Inside color_guess, I created a mutable Vec<char> (which will hold letters from the secret that don’t match the guess) and added each letter of secret to it.


Remember, to access the individual letters of a string, we use the .chars() function which returns an iterator. E.g.,

fn main() {
let secret = "LEAST"; // Example secret.
for ch in secret.chars() {

will print each character in secret on its own line.

We can also use the .next() function on the iterator directly rather than using it in a loop.

fn main() {
let s = "ABC";
let mut iterator = s.chars();; // returns Some('A'); // returns Some('B'); // returns Some('C'); // returns None

You can use the .unwrap() function to turn a Some(x) into x.

My color_guess() creates a mutable vector and adds all the characters of secret to it. Next, it iterates over both guess and secret and for each letter in guess that is in the correct place in secret, remove one instance of that character from the vector of unmatched characters. You can use the remove() method to remove the element at a specified index from a vector.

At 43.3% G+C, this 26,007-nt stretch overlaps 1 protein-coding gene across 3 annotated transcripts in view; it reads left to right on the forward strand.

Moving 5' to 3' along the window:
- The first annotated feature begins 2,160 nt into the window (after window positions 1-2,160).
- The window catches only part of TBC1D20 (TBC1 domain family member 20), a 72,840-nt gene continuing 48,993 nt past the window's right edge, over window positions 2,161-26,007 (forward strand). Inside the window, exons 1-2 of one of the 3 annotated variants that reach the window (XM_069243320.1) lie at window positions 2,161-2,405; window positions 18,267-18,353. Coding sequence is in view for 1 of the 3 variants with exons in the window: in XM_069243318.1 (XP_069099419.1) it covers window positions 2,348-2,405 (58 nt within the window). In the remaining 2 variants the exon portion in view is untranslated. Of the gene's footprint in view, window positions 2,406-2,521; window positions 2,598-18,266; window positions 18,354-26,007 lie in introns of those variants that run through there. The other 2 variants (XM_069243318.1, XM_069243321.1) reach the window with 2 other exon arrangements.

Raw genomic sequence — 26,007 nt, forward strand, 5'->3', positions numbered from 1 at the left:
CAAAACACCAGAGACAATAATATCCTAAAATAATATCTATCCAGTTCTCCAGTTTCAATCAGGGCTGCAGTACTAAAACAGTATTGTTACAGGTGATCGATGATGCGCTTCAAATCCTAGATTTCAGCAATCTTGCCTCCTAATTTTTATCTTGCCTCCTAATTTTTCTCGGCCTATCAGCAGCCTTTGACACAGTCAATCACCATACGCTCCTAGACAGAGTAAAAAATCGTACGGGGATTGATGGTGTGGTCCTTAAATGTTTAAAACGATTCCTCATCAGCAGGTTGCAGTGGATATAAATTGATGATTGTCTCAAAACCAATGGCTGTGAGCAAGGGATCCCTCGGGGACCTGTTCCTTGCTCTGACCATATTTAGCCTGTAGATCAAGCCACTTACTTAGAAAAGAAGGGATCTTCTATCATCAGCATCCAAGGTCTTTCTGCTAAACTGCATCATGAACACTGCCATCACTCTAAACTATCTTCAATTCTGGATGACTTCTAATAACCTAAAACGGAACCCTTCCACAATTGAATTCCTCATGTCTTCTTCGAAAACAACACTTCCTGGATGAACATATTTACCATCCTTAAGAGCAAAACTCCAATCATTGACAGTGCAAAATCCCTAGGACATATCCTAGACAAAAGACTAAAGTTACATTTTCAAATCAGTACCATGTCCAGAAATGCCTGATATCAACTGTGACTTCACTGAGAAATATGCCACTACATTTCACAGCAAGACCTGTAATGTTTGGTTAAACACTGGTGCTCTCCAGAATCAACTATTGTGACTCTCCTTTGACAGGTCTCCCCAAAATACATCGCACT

fn main() {
let guess = "BLAST"; // Example guess.
let secret = "STERN"; // Example secret.
let mut secret_iter = secret.chars();
for ch in guess.chars() {
    if ch == {
        // Remove `ch` from the vector of unmatched characters

Finally, we want to iterate over both guess and secret a second time and construct our colored guess string. If the character of guess matches the character in the corresponding position of secret, then color the character green and append it to the result string.

If the character of guess does not match the corresponding character of secret, then we need to color it either yellow or gray. Iterate through the unmatched character vector and if the character from guess matches any of those, color the character yellow in the result string and remove the character from the vector of unmatched characters. Otherwise, color it gray.

That was a lot of work! Maybe play a few games.